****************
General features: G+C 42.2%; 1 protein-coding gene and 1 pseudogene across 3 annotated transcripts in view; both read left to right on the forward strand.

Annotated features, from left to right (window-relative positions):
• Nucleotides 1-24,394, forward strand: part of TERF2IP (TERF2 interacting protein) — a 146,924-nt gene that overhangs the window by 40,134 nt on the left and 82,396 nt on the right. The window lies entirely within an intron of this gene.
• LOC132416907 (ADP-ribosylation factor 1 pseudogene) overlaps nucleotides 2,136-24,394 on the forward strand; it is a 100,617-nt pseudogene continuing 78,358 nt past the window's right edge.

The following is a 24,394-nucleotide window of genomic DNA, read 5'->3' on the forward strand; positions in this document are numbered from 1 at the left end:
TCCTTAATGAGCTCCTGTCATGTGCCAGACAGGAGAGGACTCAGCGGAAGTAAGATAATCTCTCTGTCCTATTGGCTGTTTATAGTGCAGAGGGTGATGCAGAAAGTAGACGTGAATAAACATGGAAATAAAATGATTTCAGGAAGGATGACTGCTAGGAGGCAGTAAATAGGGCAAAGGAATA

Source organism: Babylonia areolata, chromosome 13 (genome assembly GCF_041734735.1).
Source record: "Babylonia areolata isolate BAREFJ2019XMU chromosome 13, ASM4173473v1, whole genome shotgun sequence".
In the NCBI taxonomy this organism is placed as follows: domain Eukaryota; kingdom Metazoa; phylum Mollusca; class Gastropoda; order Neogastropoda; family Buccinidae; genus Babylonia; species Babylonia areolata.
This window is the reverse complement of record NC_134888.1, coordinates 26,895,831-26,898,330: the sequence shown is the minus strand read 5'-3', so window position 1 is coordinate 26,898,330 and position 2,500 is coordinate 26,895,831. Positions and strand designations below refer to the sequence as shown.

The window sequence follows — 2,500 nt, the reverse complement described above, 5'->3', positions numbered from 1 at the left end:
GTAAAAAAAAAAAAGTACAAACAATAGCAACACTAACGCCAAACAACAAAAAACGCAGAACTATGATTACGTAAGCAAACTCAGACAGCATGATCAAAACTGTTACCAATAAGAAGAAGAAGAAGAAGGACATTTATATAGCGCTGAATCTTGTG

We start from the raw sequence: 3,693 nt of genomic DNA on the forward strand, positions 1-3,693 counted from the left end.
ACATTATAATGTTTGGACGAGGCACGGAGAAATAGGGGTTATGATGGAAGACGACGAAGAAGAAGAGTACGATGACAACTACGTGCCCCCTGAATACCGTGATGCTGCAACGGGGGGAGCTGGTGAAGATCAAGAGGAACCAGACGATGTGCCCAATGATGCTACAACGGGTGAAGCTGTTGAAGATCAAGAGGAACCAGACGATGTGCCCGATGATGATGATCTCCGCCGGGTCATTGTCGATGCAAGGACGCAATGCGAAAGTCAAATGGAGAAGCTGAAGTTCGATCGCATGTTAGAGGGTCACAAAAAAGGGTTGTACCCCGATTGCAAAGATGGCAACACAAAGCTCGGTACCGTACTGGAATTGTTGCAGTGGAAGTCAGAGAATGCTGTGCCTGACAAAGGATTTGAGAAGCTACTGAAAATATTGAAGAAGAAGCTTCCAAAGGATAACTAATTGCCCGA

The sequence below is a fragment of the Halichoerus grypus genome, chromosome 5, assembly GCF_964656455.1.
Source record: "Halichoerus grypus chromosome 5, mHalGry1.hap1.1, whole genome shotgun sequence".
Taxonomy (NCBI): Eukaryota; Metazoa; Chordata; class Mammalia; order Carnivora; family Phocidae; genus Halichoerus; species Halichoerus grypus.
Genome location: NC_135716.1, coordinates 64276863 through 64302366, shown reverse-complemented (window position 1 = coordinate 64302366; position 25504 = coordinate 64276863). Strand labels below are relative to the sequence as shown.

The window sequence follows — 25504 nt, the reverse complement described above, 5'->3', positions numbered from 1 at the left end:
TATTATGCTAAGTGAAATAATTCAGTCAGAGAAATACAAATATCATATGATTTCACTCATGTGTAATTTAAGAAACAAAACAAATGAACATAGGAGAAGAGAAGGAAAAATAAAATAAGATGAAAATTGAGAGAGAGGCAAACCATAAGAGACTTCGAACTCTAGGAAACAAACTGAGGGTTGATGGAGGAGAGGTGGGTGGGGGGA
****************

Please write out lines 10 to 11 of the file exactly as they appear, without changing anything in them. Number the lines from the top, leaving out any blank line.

This window is the reverse complement of record NC_134888.1, coordinates 26,895,831-26,898,330: the sequence shown is the minus strand read 5'-3', so window position 1 is coordinate 26,898,330 and position 2,500 is coordinate 26,895,831. Positions and strand designations below refer to the sequence as shown.

The window sequence follows — 2,500 nt, the reverse complement described above, 5'->3', positions numbered from 1 at the left end: